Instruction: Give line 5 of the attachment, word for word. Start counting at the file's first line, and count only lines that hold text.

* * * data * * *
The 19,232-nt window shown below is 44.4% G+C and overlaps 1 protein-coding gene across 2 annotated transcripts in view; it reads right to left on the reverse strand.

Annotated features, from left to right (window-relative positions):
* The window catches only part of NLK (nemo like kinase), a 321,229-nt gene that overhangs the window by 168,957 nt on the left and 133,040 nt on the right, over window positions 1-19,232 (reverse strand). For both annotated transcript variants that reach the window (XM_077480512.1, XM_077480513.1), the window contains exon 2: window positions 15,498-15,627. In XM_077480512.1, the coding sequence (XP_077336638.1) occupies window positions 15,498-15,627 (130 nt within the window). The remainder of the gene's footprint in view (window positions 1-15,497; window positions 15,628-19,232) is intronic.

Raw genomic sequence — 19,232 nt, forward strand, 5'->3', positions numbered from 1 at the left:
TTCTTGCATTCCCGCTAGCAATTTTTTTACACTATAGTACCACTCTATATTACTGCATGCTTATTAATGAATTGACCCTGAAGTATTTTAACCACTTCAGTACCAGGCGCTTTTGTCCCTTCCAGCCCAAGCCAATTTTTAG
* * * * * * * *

TTCTTGCATTCCCGCTAGCAATTTTTTTACACTATAGTACCACTCTATATTACTGCATGCTTATTAATGAATTGACCCTGAAGTATTTTAACCACTTCAGTACCAGGCGCTTTTGTCCCTTCCAGCCCAAGCCAATTTTTAG